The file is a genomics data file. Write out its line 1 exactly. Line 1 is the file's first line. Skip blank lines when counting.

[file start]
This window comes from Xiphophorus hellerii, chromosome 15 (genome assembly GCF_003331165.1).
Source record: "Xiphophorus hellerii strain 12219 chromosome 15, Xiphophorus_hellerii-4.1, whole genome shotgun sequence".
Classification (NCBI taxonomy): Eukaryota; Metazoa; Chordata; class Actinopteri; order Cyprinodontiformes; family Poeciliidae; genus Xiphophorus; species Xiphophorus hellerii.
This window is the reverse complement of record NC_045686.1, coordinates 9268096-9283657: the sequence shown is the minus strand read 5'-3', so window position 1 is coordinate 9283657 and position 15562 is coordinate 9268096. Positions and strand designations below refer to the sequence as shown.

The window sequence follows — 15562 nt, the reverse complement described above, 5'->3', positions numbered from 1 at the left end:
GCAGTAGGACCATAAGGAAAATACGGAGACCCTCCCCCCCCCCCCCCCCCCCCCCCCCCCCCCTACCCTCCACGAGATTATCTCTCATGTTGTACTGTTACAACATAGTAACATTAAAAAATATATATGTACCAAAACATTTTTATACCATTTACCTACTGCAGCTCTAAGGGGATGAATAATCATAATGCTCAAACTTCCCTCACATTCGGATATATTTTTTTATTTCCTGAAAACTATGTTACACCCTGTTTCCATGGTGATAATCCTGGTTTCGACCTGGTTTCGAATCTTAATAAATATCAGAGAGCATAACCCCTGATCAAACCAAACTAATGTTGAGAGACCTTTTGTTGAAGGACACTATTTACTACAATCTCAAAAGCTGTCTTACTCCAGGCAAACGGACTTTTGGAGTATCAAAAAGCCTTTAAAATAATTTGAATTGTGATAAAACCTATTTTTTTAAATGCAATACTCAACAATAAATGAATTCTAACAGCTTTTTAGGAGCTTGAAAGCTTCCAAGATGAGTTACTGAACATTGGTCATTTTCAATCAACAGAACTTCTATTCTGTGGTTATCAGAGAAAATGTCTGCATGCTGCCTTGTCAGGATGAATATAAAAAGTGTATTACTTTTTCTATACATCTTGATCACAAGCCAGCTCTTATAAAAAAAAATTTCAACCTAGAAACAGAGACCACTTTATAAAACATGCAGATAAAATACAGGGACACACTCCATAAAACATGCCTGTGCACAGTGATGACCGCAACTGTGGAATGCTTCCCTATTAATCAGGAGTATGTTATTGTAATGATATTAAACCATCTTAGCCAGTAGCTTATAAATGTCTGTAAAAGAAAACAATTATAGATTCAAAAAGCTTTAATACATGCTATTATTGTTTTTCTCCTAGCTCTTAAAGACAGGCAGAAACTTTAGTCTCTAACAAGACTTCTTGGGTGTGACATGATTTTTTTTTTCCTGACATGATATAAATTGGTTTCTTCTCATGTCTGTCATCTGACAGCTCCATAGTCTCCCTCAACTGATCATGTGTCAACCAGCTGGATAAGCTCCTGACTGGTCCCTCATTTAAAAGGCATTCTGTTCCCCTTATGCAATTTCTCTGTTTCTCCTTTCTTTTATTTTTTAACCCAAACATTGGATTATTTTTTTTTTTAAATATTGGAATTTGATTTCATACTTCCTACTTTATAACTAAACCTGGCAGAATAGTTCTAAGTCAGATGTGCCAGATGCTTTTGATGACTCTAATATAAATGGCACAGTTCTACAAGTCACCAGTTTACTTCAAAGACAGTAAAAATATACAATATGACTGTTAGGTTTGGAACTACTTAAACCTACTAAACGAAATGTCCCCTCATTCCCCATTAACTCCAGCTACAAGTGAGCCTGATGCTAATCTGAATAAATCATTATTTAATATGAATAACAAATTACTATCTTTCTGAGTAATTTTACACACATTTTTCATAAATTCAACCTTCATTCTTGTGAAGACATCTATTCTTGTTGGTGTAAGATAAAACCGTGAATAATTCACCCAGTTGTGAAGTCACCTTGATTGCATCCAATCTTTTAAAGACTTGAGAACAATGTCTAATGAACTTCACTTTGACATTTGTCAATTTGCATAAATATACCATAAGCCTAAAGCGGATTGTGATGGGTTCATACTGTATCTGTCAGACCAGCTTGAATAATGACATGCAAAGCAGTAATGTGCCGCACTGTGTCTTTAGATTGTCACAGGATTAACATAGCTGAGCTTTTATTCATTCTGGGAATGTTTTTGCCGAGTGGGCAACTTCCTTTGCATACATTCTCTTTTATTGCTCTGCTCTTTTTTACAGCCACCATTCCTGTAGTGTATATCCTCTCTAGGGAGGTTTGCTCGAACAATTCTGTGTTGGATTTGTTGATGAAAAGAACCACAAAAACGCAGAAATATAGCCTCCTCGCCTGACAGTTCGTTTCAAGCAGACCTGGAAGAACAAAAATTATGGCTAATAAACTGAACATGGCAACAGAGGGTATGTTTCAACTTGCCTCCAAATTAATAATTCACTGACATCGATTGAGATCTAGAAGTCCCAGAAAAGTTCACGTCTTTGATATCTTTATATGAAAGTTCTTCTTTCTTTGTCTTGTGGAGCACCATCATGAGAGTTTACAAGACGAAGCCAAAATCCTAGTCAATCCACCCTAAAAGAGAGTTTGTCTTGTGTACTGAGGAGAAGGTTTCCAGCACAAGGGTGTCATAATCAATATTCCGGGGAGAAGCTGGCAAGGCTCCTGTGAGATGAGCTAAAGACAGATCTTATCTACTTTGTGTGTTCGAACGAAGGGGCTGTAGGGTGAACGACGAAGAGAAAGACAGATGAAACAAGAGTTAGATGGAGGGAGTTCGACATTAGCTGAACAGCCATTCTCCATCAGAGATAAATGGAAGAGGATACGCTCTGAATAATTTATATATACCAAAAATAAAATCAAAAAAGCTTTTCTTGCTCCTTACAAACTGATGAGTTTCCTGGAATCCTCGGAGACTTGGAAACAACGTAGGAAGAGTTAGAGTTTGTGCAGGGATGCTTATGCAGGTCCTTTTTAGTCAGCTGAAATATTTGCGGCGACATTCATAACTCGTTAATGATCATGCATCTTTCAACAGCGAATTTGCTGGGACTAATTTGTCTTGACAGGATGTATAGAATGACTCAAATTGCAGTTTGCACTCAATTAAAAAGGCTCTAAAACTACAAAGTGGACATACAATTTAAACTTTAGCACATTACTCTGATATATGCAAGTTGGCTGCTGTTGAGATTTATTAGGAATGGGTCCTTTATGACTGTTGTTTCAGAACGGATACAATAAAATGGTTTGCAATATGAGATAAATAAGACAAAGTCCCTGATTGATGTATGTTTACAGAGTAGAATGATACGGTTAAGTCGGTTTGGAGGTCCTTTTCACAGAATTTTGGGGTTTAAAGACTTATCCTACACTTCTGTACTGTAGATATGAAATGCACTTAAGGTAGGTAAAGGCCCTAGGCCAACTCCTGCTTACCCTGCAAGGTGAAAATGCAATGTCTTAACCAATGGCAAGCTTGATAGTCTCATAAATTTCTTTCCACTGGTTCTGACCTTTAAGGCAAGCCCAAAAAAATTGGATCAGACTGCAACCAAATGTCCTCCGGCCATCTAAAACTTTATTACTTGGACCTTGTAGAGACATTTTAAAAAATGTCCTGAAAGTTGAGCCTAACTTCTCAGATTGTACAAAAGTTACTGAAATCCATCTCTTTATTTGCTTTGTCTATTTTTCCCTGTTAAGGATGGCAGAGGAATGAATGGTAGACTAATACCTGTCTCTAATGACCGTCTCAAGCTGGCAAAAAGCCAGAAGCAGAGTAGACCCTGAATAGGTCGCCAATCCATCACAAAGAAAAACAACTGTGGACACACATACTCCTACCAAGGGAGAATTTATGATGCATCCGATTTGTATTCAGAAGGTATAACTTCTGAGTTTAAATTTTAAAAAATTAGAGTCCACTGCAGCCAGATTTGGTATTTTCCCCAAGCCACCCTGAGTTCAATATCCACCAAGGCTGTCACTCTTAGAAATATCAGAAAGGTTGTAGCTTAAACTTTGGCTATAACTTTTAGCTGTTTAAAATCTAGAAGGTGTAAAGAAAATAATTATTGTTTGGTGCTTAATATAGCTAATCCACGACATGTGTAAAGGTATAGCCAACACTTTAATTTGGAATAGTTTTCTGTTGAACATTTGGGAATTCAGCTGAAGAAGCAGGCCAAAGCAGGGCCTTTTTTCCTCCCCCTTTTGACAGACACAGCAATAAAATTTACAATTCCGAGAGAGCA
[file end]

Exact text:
This window comes from Xiphophorus hellerii, chromosome 15 (genome assembly GCF_003331165.1).